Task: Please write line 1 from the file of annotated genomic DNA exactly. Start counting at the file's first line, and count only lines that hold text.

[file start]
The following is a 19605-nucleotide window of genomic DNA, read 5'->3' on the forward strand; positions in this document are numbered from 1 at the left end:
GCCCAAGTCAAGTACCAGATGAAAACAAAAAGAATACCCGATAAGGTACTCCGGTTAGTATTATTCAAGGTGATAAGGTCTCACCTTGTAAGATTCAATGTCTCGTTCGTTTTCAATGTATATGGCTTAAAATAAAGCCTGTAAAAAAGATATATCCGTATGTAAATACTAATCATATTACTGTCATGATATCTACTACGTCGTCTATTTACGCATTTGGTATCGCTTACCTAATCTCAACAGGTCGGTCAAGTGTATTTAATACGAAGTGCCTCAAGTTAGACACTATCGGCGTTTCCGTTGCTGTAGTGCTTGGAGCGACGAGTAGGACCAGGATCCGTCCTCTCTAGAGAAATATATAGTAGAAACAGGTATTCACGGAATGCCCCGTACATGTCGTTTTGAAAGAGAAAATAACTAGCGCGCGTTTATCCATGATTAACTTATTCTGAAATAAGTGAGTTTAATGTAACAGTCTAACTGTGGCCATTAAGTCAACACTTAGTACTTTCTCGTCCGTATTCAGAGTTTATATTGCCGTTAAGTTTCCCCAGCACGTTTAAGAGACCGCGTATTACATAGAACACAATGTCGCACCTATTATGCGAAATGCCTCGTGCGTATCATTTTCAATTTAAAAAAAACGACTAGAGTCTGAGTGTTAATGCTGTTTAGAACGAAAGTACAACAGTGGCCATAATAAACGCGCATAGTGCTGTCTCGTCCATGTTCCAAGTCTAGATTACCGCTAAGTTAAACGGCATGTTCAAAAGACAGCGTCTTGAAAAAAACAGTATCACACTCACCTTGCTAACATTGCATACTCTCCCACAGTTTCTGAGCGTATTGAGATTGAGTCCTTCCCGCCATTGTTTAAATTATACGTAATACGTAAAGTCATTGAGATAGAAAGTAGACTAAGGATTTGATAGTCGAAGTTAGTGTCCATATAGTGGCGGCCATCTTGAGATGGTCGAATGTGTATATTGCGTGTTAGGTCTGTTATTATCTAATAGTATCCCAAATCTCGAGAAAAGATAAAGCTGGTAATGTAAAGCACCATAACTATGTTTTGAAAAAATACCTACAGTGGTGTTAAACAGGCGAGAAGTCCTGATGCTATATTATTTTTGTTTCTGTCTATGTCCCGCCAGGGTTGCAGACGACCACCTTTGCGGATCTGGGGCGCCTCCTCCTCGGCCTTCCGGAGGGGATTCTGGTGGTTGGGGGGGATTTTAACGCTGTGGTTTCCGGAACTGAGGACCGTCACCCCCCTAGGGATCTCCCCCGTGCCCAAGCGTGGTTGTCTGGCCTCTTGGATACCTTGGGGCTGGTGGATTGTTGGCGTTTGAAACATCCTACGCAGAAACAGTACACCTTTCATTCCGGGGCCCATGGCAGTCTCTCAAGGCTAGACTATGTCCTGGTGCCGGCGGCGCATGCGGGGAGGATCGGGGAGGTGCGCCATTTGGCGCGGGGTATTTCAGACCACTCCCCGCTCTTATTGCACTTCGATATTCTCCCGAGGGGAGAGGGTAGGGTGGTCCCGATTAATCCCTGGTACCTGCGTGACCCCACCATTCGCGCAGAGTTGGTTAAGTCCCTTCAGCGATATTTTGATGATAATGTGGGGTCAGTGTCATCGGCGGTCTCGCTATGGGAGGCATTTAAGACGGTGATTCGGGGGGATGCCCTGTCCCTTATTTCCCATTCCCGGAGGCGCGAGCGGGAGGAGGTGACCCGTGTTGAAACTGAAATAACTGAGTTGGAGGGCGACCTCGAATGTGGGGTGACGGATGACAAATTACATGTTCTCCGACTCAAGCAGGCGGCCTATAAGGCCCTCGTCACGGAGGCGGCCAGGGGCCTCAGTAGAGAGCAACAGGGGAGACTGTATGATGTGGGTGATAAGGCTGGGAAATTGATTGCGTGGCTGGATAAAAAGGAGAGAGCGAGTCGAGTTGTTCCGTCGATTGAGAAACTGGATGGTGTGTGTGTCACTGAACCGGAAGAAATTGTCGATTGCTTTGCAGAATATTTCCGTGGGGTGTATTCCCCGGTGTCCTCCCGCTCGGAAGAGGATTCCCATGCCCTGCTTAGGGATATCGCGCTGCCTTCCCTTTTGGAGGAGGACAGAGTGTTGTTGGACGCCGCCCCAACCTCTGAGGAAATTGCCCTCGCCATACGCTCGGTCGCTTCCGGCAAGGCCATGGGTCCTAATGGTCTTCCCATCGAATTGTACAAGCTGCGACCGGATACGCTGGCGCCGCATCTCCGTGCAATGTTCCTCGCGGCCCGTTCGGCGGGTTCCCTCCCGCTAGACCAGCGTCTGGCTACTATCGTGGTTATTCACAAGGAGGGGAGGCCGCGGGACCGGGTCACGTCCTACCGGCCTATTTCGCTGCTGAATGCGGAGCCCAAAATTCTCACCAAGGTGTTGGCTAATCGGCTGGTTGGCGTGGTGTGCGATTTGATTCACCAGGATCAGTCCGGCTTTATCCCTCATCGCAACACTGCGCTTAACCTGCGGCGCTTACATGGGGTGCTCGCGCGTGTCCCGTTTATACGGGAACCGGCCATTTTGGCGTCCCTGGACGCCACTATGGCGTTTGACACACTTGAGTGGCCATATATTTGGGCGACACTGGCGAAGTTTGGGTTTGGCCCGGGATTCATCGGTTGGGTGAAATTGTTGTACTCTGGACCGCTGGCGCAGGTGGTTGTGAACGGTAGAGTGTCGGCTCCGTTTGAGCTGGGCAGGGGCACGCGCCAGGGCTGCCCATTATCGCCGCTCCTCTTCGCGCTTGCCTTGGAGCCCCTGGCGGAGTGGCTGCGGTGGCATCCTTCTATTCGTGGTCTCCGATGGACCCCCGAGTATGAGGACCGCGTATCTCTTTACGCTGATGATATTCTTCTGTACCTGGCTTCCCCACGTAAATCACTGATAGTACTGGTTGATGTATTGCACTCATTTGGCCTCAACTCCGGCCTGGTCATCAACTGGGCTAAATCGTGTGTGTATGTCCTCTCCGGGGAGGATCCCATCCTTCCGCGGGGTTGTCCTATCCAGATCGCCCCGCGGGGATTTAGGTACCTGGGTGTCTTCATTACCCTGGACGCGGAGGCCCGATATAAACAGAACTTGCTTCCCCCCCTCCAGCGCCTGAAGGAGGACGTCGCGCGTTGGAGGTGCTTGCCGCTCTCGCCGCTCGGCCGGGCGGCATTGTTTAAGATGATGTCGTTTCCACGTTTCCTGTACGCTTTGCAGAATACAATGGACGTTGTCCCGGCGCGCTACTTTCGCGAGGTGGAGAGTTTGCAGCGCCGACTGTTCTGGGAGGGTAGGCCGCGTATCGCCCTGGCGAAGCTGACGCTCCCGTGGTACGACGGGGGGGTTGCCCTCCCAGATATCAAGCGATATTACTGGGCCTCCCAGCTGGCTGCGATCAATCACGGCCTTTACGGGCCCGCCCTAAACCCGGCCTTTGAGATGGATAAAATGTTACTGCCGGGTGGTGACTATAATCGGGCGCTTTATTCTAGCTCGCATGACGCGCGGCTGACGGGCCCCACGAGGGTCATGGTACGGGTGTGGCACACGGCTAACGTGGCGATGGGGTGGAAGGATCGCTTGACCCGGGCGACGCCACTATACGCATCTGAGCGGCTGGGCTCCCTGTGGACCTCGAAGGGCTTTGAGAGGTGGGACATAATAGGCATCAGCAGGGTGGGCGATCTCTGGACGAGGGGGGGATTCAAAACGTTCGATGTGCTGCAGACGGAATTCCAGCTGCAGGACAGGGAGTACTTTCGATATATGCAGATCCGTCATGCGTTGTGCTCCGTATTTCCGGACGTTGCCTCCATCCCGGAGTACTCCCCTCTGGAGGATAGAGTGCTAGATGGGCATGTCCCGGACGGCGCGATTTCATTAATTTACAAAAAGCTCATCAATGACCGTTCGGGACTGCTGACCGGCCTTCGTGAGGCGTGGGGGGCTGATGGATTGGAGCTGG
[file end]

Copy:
The following is a 19605-nucleotide window of genomic DNA, read 5'->3' on the forward strand; positions in this document are numbered from 1 at the left end: